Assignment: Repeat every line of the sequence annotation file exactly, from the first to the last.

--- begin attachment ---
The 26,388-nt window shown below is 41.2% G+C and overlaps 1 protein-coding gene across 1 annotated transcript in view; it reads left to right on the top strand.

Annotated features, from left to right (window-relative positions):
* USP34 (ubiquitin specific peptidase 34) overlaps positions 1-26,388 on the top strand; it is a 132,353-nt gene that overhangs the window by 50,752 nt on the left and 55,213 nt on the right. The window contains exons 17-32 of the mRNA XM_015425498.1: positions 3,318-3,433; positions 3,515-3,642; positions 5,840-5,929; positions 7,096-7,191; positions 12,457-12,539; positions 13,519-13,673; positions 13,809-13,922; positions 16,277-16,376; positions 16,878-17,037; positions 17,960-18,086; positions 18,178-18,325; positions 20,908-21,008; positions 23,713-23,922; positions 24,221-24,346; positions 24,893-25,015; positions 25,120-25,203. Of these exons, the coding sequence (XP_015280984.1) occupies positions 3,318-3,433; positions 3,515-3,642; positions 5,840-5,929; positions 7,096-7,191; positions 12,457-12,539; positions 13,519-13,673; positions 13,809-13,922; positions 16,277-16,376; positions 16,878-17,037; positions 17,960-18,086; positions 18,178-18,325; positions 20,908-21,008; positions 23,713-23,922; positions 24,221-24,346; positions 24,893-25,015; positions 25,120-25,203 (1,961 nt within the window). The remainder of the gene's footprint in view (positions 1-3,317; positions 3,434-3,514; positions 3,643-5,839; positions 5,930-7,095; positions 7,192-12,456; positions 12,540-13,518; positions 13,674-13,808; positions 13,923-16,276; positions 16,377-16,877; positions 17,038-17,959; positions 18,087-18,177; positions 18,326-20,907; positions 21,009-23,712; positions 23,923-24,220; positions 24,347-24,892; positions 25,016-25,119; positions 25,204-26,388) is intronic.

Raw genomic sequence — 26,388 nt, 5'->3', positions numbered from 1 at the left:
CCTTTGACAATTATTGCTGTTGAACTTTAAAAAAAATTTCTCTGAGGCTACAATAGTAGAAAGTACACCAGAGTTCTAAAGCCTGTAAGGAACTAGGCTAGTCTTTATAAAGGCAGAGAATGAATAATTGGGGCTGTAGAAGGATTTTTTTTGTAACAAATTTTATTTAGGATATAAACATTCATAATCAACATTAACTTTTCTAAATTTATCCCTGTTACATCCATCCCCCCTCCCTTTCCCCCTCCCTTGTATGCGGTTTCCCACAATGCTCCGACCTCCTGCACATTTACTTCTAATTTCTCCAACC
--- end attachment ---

The 26,388-nt window shown below is 41.2% G+C and overlaps 1 protein-coding gene across 1 annotated transcript in view; it reads left to right on the top strand.

Annotated features, from left to right (window-relative positions):
* USP34 (ubiquitin specific peptidase 34) overlaps positions 1-26,388 on the top strand; it is a 132,353-nt gene that overhangs the window by 50,752 nt on the left and 55,213 nt on the right. The window contains exons 17-32 of the mRNA XM_015425498.1: positions 3,318-3,433; positions 3,515-3,642; positions 5,840-5,929; positions 7,096-7,191; positions 12,457-12,539; positions 13,519-13,673; positions 13,809-13,922; positions 16,277-16,376; positions 16,878-17,037; positions 17,960-18,086; positions 18,178-18,325; positions 20,908-21,008; positions 23,713-23,922; positions 24,221-24,346; positions 24,893-25,015; positions 25,120-25,203. Of these exons, the coding sequence (XP_015280984.1) occupies positions 3,318-3,433; positions 3,515-3,642; positions 5,840-5,929; positions 7,096-7,191; positions 12,457-12,539; positions 13,519-13,673; positions 13,809-13,922; positions 16,277-16,376; positions 16,878-17,037; positions 17,960-18,086; positions 18,178-18,325; positions 20,908-21,008; positions 23,713-23,922; positions 24,221-24,346; positions 24,893-25,015; positions 25,120-25,203 (1,961 nt within the window). The remainder of the gene's footprint in view (positions 1-3,317; positions 3,434-3,514; positions 3,643-5,839; positions 5,930-7,095; positions 7,192-12,456; positions 12,540-13,518; positions 13,674-13,808; positions 13,923-16,276; positions 16,377-16,877; positions 17,038-17,959; positions 18,087-18,177; positions 18,326-20,907; positions 21,009-23,712; positions 23,923-24,220; positions 24,347-24,892; positions 25,016-25,119; positions 25,204-26,388) is intronic.

Raw genomic sequence — 26,388 nt, 5'->3', positions numbered from 1 at the left:
CCTTTGACAATTATTGCTGTTGAACTTTAAAAAAAATTTCTCTGAGGCTACAATAGTAGAAAGTACACCAGAGTTCTAAAGCCTGTAAGGAACTAGGCTAGTCTTTATAAAGGCAGAGAATGAATAATTGGGGCTGTAGAAGGATTTTTTTTGTAACAAATTTTATTTAGGATATAAACATTCATAATCAACATTAACTTTTCTAAATTTATCCCTGTTACATCCATCCCCCCTCCCTTTCCCCCTCCCTTGTATGCGGTTTCCCACAATGCTCCGACCTCCTGCACATTTACTTCTAATTTCTCCAACC